# 06-240/Classnotes For Thursday November 9

## Review of Last Class

 Problem. Find the rank (the dimension of the image) of a linear transformation $T$ whose matrix representation is the matrix A shown on the right. $A=\begin{pmatrix}0&2&4&2&2\\4&4&4&8&0\\8&2&0&10&2\\6&3&2&9&1\end{pmatrix}$.
 Theorem 1. If $T:V\to W$ is a linear transformation and $P:V\to V$ and $Q:W\to W$ are invertible linear transformations, then the rank of $T$ is the same as the rank of $QTP$. Proof. Owed. Theorem 2. The following row/column operations can be applied to a matrix $A$ by multiplying it on the left/right (respectively) by certain invertible "elementary matrices": Swap two rows/columns Multiply a row/column by a nonzero scalar. Add a multiple of one row/column to another row/column. Proof. Semi-owed.

Solution of the problem. using these (invertible!) row/column operations we aim to bring $A$ to look as close as possible to an identity matrix, hoping it will be easy to determine the rank of the matrix we get at the end:

 Do Get Do Get 1. Bring a $1$ to the upper left corner by swapping the first two rows and multiplying the first row (after the swap) by $1/4$. $\begin{pmatrix}1&1&1&2&0\\0&2&4&2&2\\8&2&0&10&2\\6&3&2&9&1\end{pmatrix}$ 2. Add $(-8)$ times the first row to the third row, in order to cancel the $8$ in position 3-1. $\begin{pmatrix}1&1&1&2&0\\0&2&4&2&2\\0&-6&-8&-6&2\\6&3&2&9&1\end{pmatrix}$ 3. Likewise add $(-6)$ times the first row to the fourth row, in order to cancel the $6$ in position 4-1. $\begin{pmatrix}1&1&1&2&0\\0&2&4&2&2\\0&-6&-8&-6&2\\0&-3&-4&-3&1\end{pmatrix}$ 4. With similar column operations (you need three of those) cancel all the entries in the first row (except, of course, the first, which is used in the canceling). $\begin{pmatrix}1&0&0&0&0\\0&2&4&2&2\\0&-6&-8&-6&2\\0&-3&-4&-3&1\end{pmatrix}$ 5. Turn the 2-2 entry to a $1$ by multiplying the second row by $1/2$. $\begin{pmatrix}1&0&0&0&0\\0&1&2&1&1\\0&-6&-8&-6&2\\0&-3&-4&-3&1\end{pmatrix}$ 6. Using two row operations "clean" the second column; that is, cancel all entries in it other than the "pivot" $1$ at position 2-2. $\begin{pmatrix}1&0&0&0&0\\0&1&2&1&1\\0&0&4&0&8\\0&0&2&0&4\end{pmatrix}$ 7. Using three column operations clean the second row except the pivot. $\begin{pmatrix}1&0&0&0&0\\0&1&0&0&0\\0&0&4&0&8\\0&0&2&0&4\end{pmatrix}$ 8. Clean up the row and the column of the $4$ in position 3-3 by first multiplying the third row by $1/4$ and then performing the appropriate row and column transformations. Notice that by pure luck, the $4$ at position 4-5 of the matrix gets killed in action. $\begin{pmatrix}1&0&0&0&0\\0&1&0&0&0\\0&0&1&0&0\\0&0&0&0&0\end{pmatrix}$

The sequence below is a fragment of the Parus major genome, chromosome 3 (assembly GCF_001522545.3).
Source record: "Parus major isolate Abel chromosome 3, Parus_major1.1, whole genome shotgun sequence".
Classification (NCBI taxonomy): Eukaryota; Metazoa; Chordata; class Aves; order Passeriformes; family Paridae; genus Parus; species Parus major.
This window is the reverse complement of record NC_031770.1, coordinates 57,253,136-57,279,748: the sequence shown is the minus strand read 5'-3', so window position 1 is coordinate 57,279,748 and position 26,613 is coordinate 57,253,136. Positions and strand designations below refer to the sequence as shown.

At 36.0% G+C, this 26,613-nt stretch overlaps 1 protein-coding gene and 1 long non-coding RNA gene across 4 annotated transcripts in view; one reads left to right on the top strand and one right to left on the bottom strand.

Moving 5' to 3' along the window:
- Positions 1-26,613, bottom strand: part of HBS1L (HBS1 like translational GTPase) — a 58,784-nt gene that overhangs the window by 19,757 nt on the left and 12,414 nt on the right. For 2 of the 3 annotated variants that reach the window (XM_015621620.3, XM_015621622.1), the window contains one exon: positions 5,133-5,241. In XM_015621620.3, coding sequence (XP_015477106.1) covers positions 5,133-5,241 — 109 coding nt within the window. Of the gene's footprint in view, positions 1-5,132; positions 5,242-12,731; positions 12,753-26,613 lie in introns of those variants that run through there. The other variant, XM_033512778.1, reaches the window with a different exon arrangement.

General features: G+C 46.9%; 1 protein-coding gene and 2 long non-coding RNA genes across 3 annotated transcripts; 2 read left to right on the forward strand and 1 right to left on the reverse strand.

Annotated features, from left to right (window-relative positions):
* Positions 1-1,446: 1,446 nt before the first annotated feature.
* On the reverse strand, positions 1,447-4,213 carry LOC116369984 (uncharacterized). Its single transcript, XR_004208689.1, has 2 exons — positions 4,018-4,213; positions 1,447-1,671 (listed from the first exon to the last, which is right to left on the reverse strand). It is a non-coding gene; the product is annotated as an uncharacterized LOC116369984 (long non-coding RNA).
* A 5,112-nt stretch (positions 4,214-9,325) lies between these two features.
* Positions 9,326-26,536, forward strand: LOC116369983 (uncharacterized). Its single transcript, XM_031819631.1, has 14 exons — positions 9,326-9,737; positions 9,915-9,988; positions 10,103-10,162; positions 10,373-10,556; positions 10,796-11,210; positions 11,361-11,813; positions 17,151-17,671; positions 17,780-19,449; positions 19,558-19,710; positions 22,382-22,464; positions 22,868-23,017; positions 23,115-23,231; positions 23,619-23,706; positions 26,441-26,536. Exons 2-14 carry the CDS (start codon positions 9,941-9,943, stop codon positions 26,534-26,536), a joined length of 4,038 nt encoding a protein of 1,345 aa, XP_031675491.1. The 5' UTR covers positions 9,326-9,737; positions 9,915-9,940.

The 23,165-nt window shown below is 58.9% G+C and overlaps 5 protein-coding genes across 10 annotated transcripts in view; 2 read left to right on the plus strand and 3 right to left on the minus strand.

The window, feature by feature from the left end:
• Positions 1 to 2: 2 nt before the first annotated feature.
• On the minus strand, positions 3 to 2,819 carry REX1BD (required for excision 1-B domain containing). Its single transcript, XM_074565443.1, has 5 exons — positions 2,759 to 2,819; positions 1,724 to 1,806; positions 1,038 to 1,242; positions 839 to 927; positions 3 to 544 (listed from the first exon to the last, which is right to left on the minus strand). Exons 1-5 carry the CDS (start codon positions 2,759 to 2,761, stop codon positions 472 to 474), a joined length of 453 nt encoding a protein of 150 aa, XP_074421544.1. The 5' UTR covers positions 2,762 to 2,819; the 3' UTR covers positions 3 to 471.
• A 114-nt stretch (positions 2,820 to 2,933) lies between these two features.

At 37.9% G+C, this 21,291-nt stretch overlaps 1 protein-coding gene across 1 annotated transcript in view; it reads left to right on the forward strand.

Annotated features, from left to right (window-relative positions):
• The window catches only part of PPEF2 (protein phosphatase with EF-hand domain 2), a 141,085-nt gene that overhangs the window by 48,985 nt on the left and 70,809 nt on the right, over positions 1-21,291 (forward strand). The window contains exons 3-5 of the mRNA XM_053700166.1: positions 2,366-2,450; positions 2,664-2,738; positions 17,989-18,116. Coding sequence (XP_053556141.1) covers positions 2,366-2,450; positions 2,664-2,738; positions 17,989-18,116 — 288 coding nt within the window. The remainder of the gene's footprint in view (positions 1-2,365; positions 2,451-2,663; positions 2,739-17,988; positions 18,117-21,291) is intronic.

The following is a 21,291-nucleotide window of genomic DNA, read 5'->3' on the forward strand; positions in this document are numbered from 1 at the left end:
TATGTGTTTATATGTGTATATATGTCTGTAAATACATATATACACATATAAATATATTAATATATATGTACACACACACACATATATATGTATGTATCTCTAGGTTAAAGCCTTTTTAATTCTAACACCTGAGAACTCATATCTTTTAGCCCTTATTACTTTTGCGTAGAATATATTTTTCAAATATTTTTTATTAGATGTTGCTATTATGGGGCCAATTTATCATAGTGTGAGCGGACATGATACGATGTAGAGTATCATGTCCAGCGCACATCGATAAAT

But the matrix we now have represents a linear transformation $S$ satisfying $S(v_1,\,v_2,\,v_3,\,v_4\,v_5)=(w_1,\,w_2,\,w_3,\,0,\,0)$ for some bases $(v_i)_{i=1}^5$ of $V$ and $(w_j)_{j=1}^4$ of $W$. Thus the image (range) of $S$ is spanned by $\{w_1,w_2,w_3\}$, and as these are independent, they form a basis of the image. Thus the rank of $S$ is $3$. Going backward through the "matrix reduction" process above and repeatedly using theorems 1 and 2, we find that the rank of $T$ must also be $3$.